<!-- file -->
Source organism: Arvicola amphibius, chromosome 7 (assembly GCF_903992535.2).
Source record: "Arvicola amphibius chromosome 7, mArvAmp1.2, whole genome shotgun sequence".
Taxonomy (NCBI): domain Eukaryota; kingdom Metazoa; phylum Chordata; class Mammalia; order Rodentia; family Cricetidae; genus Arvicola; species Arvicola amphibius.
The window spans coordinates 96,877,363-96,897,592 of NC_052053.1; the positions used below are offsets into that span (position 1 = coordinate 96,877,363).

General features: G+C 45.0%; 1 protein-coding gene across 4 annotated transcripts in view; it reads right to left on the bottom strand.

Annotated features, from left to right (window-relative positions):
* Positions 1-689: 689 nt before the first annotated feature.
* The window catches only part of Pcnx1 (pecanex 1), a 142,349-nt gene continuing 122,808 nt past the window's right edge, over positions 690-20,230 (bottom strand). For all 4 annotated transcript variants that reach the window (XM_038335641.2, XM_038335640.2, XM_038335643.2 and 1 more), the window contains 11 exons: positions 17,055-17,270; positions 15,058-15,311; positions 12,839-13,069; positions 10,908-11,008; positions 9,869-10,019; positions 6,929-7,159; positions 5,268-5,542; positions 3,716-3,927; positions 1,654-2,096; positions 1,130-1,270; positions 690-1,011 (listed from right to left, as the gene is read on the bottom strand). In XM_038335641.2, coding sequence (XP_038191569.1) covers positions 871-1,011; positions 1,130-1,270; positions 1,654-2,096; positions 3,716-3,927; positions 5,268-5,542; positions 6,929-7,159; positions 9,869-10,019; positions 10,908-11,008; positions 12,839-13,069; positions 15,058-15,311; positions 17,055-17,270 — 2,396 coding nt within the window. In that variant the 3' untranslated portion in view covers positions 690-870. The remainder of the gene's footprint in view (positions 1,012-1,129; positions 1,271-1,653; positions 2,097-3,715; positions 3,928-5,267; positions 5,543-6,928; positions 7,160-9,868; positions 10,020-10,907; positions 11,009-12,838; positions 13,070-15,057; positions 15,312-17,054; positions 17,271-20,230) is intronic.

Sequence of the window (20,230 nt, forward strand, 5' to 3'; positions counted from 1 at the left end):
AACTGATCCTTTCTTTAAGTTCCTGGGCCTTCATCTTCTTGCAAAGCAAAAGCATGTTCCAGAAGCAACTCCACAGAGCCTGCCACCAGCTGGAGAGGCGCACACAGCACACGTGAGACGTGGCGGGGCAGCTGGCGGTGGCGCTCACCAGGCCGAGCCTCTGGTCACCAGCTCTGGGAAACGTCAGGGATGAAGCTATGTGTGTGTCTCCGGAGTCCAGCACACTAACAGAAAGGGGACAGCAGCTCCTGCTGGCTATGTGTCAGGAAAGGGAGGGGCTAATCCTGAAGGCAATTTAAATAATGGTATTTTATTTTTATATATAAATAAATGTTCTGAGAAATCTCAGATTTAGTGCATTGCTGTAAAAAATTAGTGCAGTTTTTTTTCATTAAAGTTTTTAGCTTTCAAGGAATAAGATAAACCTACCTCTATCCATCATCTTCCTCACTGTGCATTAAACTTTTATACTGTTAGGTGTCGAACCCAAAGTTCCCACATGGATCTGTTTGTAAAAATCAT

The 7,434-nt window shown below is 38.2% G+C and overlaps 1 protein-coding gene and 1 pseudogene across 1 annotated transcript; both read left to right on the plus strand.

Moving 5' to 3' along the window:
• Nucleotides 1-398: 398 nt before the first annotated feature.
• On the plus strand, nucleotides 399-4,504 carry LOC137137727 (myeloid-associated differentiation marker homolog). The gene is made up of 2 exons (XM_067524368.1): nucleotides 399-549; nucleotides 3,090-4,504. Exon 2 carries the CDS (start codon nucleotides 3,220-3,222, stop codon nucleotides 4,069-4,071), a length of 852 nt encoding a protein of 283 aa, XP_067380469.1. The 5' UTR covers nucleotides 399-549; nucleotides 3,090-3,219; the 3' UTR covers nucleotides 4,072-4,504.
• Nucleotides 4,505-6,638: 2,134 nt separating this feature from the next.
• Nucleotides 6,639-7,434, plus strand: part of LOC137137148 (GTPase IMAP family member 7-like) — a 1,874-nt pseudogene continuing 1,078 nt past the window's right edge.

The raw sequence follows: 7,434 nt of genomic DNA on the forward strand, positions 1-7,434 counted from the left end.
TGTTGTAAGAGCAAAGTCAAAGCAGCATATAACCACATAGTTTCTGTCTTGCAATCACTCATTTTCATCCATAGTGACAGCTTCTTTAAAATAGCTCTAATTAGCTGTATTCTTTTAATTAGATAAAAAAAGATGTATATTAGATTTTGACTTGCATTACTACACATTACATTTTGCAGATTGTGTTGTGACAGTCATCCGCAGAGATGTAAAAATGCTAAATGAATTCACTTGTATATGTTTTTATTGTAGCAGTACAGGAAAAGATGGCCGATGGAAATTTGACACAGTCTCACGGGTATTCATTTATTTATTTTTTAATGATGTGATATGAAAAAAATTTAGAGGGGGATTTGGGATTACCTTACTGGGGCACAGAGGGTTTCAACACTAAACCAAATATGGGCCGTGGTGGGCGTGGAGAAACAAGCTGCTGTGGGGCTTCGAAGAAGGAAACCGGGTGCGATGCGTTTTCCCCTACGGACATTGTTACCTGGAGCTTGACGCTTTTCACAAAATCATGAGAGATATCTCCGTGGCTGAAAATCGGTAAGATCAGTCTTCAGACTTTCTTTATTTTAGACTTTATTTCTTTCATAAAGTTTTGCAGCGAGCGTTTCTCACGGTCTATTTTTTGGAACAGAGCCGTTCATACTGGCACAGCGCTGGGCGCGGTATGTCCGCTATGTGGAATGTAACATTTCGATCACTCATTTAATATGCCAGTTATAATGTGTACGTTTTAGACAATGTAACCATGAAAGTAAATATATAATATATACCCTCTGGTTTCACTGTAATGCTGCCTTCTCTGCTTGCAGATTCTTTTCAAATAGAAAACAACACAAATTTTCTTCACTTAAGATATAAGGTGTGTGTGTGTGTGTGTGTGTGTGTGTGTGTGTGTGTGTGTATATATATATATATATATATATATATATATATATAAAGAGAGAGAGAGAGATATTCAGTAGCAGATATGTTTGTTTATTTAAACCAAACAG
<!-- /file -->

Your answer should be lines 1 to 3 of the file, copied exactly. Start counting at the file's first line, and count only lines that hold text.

Source organism: Arvicola amphibius, chromosome 7 (assembly GCF_903992535.2).
Source record: "Arvicola amphibius chromosome 7, mArvAmp1.2, whole genome shotgun sequence".
Taxonomy (NCBI): domain Eukaryota; kingdom Metazoa; phylum Chordata; class Mammalia; order Rodentia; family Cricetidae; genus Arvicola; species Arvicola amphibius.